Pushing AI in Art

A view of the process from MIT Computer Science & Artificial Intelligence Lab

Another paper has come out about how researchers have taught an AI system to paint in the manner of a number of artists. From a machine learning perspective, the project is pretty darn impressive and I personally find it quite interesting to read through the training process. It’s particularly unique in that it appears to not start from finished works like most so far, rather by watching how people paint and emulating the human process. 

I want nothing to take away from the triumph that these researchers have achieved, but I guess I’m waiting for the era when AI emulation gives way to the creation of new expressions. I am hoping soon enough that the more clever of the artists out there can take this technology and use it to create something spectacular and well beyond mimicking other artists. 

Some examples from Ms. Shane’s excellently named blog

A great example of what I’m hoping for is what Janelle Shane has experimented with by combining a machine learning system (Runway AI) trained on the Great British Bake-off and apparently random squirrel images to come out with something decidedly different and fresh – in a pretty odd way. The process has a feel to me not unlike the process of glitching out video and the effects look like they have the same presence.

To me, this is when AI art will really come into its own and I’m excited for the first project when someone can take that and bend it to make their own statements. 

Machine Learning as a component of Lorem’s Adversarial Feelings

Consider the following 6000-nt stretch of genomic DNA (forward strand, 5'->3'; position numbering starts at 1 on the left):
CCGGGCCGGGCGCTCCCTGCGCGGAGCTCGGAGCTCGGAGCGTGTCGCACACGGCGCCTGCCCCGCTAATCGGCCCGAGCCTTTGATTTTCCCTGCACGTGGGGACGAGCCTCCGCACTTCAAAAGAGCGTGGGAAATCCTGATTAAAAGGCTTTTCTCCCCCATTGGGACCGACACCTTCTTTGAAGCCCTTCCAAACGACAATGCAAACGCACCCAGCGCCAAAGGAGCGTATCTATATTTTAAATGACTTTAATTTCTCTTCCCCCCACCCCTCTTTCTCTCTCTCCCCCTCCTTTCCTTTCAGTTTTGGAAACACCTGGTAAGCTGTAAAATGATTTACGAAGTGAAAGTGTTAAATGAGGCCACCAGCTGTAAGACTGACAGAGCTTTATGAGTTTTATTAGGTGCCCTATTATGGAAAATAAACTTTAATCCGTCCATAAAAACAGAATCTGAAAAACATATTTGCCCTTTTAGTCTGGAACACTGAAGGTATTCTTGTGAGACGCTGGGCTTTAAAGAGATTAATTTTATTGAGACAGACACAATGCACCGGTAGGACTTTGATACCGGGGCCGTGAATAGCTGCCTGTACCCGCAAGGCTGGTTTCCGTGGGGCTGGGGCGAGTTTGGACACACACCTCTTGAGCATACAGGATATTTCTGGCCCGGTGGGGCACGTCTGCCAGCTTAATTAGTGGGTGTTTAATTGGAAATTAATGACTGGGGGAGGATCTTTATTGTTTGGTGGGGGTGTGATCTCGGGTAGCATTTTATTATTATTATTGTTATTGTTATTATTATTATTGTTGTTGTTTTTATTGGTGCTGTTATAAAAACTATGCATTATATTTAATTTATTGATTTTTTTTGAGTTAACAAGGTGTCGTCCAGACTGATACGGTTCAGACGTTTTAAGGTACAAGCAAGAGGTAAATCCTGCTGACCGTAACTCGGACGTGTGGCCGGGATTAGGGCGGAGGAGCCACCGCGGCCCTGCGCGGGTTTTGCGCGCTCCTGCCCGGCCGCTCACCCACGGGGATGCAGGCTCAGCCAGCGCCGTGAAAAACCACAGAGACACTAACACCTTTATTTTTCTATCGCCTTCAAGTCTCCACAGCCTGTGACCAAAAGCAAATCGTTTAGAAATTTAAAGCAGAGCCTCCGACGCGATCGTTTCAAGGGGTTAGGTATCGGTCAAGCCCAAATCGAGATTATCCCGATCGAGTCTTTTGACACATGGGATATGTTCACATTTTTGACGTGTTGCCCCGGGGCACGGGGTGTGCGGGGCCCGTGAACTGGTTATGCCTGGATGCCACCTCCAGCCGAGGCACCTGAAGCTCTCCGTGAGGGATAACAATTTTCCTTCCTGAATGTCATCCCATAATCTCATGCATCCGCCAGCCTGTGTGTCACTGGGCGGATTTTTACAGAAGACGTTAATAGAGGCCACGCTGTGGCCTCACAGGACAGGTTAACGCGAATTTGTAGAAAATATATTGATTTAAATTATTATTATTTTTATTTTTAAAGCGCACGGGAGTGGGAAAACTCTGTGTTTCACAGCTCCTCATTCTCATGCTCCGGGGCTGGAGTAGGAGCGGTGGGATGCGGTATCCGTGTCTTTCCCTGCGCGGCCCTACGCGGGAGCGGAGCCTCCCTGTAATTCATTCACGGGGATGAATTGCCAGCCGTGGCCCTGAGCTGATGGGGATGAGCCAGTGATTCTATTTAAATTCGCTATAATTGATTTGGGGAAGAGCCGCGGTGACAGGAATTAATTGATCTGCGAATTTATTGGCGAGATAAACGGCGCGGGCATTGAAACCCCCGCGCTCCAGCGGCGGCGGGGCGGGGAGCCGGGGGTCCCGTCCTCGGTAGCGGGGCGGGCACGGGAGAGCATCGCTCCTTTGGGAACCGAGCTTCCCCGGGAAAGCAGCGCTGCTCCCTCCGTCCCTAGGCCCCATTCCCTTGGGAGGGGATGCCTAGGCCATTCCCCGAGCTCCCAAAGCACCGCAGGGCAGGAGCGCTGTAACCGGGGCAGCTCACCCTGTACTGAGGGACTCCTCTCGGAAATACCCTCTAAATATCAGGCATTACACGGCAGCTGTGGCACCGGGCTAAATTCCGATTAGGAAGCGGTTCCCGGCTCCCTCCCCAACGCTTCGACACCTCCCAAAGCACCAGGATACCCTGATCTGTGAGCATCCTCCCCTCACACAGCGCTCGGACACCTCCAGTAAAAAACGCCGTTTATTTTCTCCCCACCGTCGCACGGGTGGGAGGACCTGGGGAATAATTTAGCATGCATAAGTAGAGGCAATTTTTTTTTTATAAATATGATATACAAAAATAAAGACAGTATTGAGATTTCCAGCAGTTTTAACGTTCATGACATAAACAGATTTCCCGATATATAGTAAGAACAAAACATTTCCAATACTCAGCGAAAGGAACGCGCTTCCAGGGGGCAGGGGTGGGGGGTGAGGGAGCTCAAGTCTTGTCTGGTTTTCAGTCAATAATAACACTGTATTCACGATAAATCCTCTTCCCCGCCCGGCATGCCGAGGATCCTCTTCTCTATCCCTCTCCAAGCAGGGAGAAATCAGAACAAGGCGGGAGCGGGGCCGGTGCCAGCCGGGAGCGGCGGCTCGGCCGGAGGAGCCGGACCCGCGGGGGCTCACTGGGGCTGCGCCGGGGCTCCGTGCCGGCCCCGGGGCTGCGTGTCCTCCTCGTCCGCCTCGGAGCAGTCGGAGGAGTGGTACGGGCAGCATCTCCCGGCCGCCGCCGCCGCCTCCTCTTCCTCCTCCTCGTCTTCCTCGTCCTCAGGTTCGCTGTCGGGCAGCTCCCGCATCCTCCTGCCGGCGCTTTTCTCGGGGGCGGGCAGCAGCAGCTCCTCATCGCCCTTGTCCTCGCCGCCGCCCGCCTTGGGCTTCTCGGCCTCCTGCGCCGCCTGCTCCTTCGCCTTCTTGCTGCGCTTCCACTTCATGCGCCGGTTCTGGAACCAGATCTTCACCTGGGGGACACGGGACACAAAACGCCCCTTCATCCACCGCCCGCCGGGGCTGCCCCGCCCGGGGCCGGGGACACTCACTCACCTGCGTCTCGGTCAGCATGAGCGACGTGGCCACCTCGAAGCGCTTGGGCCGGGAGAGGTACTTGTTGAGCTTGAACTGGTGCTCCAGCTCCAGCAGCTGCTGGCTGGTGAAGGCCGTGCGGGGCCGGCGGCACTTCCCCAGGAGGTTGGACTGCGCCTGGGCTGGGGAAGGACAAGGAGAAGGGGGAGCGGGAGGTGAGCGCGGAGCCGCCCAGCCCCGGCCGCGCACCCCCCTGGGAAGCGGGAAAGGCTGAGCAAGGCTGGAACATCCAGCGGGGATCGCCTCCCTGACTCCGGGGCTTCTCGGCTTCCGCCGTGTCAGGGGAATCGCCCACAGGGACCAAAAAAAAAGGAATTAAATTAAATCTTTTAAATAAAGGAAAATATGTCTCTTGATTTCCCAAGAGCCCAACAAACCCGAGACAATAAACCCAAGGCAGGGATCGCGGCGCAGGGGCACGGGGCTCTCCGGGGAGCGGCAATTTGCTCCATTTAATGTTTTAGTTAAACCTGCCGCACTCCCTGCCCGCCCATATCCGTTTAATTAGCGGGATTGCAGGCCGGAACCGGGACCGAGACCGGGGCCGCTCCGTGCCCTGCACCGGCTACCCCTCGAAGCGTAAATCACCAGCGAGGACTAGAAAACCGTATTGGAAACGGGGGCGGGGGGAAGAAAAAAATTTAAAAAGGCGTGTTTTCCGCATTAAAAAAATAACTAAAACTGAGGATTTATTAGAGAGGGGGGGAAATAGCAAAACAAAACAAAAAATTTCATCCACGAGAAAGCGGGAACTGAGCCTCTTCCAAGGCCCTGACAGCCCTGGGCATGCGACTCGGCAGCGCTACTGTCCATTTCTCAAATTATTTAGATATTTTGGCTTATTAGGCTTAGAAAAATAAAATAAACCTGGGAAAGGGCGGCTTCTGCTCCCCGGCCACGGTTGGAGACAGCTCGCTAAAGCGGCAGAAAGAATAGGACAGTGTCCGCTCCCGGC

There’s a lot of hype about machine learning entering the art world. I’ve seen a lot of projects as well. The Adversarial Feelings project by Lorem seems to be one of the best examples of really integrating ML technologies into human artistic endeavors. I especially like what is described as an interactive process that moves back and forth between human and machine in terms of building the work, as I’m not really on board with the methodology that works in a one-way fashion where a data set is learnt and permutations are belched out in so often a project.

The integration of three disciplines into one project is also quite exciting. Putting video, sound design and ML specialists together makes for pushing all three further than a project of just one specialty and I think could inform the breadth of possibility when ML gets integrated even more so into the arts – far better than data scientists working in a vacuum on projects or artists wading into the shallows of the technology.

I definitely suggest checking out the interview and learning more about the project and how the interactions came together between the specialties.